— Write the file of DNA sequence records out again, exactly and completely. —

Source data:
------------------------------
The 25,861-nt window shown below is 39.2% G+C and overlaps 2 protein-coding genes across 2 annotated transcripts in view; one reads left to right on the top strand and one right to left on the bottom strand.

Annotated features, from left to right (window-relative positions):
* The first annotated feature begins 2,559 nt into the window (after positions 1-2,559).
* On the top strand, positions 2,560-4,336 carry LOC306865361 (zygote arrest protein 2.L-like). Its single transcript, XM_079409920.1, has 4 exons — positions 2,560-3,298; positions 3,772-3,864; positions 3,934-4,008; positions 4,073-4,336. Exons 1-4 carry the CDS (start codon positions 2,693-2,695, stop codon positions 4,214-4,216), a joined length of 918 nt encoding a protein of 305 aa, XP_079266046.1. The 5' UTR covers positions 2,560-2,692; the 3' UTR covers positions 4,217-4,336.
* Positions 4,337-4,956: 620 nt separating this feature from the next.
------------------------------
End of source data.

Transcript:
The 25,861-nt window shown below is 39.2% G+C and overlaps 2 protein-coding genes across 2 annotated transcripts in view; one reads left to right on the top strand and one right to left on the bottom strand.

Annotated features, from left to right (window-relative positions):
* The first annotated feature begins 2,559 nt into the window (after positions 1-2,559).
* On the top strand, positions 2,560-4,336 carry LOC306865361 (zygote arrest protein 2.L-like). Its single transcript, XM_079409920.1, has 4 exons — positions 2,560-3,298; positions 3,772-3,864; positions 3,934-4,008; positions 4,073-4,336. Exons 1-4 carry the CDS (start codon positions 2,693-2,695, stop codon positions 4,214-4,216), a joined length of 918 nt encoding a protein of 305 aa, XP_079266046.1. The 5' UTR covers positions 2,560-2,692; the 3' UTR covers positions 4,217-4,336.
* Positions 4,337-4,956: 620 nt separating this feature from the next.